Kentucky State Income Tax
The Kentucky State Income Tax System is comprised of six tax rate brackets, with rates ranging from 2% to 6% depending on your level of income.
You are allowed a pension tax exclusion of up to $41,110. This is not a special exclusion, it is allowed for each taxpayer. The pension exclusion could exceed that amount if you are retired from federal, state or local government. If you’re pension exceeds that amount, use Schedule P to file.
The sales tax in Kentucky is at 6%. Exemptions include most staple grocery foods. On April 1, 2009, a 6% tax was also applied to alcohol, which previously had been exempt within the state.
Other State Taxes
Unless exempted by the constitution, all classes of property are taxed by the state, though they are each taxed at wildly varying rates. Local government also exempts many of the classes from property tax.
As for the remaining classes that are subject to property tax, three classes are set by the Kentucky State General Assembly, one by the Kentucky supreme court, and the rest are subject to the full local rate, which includes the rate set by the local taxing bodies and voted levies.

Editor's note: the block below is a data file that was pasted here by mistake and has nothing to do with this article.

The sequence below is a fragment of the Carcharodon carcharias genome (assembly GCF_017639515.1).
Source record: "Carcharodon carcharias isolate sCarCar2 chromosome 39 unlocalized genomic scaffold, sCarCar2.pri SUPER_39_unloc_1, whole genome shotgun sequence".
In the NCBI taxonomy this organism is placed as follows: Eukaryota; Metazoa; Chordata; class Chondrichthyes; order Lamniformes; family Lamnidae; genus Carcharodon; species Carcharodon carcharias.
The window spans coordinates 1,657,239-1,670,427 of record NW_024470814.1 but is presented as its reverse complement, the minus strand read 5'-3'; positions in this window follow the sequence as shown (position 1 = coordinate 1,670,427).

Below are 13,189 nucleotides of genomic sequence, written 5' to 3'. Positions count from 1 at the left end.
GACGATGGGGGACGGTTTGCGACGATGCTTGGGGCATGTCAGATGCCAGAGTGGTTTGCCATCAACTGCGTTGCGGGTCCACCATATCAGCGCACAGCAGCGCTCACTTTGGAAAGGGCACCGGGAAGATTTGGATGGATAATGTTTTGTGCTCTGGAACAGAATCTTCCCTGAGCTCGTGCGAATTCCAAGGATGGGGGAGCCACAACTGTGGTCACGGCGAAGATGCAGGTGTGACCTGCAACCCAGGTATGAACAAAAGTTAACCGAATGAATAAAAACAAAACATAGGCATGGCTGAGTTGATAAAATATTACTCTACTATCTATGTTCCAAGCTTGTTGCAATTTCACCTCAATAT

Property taxes are due by December 31, and real property is assessed by 100% of it’s fair market value. Though property taxes only represent 6% of Kentucky’s annual General Fund, they used to make up a major part of the Kentucky state and local revenue.
There was a tax on intangible personal property (bonds, notes, trusts, annuities, accounts receivable, etc.) that was held by a taxpayer January 1 of each year. On January 1, 2006, the tax was repealed under the House Bill 272. Intangible property was considered to be any investment or property that represents evidence or the right of value.
If you file your return online then you can also e-file it at the same time. E-filing your return guarantees you the fastest way to receive your tax refund.